Gratification only from words, not from food!
—A ground rule of treatment taught by a psychoanalyst supervisor.
But my colleague gives each child three,
and I’m covering his residential school kids
who demand rewards stored in his drawer.
They sulk and swear when I say, “Sorry,
no Jollies,” tune out when I lecture
about sugar, acid, and tooth decay—
they’ve known sweetness and want more.
My inner voice curses my colleague
for breaking the ground rule until
I remember being ten, weekly allergy shots,
three per arm, needles my pediatrician
sharpened on his stone. Sleeve rolled,
I’d offer a triceps and watch him jab,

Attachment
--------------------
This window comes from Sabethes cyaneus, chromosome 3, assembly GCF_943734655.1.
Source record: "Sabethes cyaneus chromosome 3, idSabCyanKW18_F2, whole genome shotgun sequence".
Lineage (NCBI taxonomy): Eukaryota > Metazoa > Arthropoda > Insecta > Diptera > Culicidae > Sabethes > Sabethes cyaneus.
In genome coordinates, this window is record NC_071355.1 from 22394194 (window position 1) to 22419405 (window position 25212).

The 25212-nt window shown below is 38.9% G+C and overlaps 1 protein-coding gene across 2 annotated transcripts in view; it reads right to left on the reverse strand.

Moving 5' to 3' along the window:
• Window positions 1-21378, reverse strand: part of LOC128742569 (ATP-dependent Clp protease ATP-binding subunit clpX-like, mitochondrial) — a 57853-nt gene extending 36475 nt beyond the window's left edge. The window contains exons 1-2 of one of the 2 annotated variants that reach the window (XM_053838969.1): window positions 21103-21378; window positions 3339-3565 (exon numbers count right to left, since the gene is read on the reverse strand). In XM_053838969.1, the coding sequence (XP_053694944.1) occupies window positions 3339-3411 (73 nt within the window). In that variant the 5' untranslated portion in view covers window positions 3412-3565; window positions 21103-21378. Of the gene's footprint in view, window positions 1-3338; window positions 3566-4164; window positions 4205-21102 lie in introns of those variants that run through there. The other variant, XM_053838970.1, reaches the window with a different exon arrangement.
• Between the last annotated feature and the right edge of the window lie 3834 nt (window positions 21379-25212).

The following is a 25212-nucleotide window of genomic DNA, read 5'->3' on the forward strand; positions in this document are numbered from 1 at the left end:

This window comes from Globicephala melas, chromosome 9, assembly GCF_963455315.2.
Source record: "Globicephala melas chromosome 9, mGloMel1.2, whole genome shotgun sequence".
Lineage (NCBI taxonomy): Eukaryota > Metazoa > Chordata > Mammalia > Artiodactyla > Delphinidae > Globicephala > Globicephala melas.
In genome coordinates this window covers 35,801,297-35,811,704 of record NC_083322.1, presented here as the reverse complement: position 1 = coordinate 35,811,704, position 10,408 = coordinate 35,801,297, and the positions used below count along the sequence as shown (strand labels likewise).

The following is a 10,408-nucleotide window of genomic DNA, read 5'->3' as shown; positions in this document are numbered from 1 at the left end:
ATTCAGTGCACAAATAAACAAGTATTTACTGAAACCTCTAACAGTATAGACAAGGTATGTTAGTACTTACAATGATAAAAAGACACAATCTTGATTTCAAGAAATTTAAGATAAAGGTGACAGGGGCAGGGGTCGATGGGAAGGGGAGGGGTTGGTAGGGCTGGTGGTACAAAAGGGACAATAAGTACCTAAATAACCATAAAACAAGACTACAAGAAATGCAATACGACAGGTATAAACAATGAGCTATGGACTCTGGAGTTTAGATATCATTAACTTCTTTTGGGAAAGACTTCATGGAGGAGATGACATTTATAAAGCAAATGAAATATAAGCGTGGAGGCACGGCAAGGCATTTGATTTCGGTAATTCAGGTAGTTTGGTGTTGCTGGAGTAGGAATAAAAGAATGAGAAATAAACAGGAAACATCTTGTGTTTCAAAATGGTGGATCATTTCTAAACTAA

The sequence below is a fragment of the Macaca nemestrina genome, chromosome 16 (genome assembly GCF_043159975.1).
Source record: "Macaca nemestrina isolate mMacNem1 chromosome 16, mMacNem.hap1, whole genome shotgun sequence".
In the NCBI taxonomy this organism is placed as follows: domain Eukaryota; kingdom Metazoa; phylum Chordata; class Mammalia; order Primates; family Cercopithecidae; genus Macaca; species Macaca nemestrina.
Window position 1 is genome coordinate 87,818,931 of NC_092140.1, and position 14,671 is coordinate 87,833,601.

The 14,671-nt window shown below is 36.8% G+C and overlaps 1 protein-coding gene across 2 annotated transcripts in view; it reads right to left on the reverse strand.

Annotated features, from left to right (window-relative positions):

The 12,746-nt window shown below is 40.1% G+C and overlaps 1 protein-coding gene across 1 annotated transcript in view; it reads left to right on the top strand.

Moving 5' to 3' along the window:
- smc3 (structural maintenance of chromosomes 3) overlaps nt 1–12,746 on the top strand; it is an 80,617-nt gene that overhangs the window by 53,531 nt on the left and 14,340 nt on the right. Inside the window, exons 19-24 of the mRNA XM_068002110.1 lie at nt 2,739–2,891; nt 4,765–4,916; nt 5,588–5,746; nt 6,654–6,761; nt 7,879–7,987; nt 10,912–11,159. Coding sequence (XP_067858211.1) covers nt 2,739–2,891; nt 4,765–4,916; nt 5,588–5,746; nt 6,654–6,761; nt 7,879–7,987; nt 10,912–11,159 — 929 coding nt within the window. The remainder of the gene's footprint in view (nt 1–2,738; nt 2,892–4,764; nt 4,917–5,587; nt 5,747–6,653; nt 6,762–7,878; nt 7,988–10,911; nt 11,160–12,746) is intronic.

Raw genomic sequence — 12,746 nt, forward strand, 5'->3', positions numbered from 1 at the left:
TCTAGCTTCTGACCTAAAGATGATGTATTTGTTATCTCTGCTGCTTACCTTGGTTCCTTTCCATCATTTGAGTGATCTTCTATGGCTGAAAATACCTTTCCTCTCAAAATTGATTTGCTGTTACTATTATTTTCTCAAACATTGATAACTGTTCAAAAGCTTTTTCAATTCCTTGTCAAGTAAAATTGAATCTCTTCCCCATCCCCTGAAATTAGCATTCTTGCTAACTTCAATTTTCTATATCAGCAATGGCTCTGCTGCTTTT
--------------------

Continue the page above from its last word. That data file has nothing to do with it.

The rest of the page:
detached from pain when steel failed
to penetrate, once, twice, the way
he let out his breath when the shaft
sunk deep, my pride for never crying.
He’d swab the blood and bandage
my arm, smiling as he opened
the lollipop drawer and I’d grab
my colors, resolved to grow up
and become a doctor like him.
Now I blink and see the patient
boy in my office, eyes steady,
fearless about what he deserves,
as certain as my supervisor’s belief
in theories I was fed. I reflect
for an instant, sigh like my pediatrician,
shoulders relaxing while I rummage the desk.
I offer him three.